Fragments of Dirk Lauwaert
For almost 50 years, Dirk Lauwaert (1944-2013) published texts on film in several periodicals: Film & Televisie, Kunst & Cultuur, Versus, Andere Sinema, De Witte Raaf and many more. Lauwaert also wrote about fashion, photography, the city and visual arts. As a tribute to his writing and his love for cinema, Gerard-Jan Claes and Elias Grootaers selected a number of meaningful fragments from Lauwaert’s impressive oeuvre for Sabzian’s second cinephile publication, compiled on the occasion of the festive screening of Some Came Running (Vincente Minnelli, 1958) on February 14, 2015 in Brussels. De Witte Raaf has also issued an edition with a selection of texts on cinema written by Lauwaert between 1964 and 1970.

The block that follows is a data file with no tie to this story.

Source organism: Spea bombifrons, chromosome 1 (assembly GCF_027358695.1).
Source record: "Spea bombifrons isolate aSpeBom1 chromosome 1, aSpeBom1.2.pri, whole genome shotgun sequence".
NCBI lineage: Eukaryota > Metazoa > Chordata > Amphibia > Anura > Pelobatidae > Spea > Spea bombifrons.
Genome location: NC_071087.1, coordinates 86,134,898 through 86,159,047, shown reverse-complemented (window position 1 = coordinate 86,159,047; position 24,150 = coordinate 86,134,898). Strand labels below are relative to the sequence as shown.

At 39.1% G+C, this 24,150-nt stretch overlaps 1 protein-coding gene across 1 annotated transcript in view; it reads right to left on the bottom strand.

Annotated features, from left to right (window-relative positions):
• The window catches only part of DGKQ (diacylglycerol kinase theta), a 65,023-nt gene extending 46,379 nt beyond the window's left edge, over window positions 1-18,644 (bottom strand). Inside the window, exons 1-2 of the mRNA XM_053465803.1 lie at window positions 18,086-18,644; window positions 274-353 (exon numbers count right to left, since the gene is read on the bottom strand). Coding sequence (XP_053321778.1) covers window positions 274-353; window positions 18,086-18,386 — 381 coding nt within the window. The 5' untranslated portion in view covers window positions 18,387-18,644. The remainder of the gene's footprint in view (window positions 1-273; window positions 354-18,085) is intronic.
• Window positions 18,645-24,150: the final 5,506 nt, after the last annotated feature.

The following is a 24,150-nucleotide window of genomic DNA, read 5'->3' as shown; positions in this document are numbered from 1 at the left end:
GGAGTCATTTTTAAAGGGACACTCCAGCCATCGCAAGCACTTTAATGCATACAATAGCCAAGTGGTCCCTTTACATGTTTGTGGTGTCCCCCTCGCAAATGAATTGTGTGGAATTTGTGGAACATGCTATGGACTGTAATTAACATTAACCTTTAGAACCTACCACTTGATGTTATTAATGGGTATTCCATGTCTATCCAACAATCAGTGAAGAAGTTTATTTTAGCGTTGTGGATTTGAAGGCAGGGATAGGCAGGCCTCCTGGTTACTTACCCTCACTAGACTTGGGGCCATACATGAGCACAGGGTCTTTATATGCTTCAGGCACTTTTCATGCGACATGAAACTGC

“A boy, temporarily orphaned, watches a projection at the house of a grandparent. A cherished uncle stretches a screen, obscures the room and cracks boyish jokes while switching on a prehistoric wooden box that pounds, violently erupts light, plopping moving figures (Chaplin?) onto the sheet. He didn’t see the depth of the image, but rather the flat projection on the screen. The boy, a little less orphaned now, settles with grandfather on wooden chairs in a school, in order to see a film about Spain, Alcatraz. He sees action, dust, explosions, sweat, suffering and death. He sees a story.
The boy goes to the big city with his father to see a [Romy] Schneider film. He is in love. On the journey back, his father probes his soul: to observe the infatuation, as if in a small cinema? The boy has seen a beautiful woman whose lips, speaking, move him to this day. He understands (but does not accept) that she came close to him while he has to stay so far away from her.
Three phases: the image, the story, the woman. Some more films. Some more deadlocks, and life has shifted him into the position of preferring the dark theatre, the kitschy melodrama, the far-away image to all of reality’s enticements. Luckily, there was cinema.”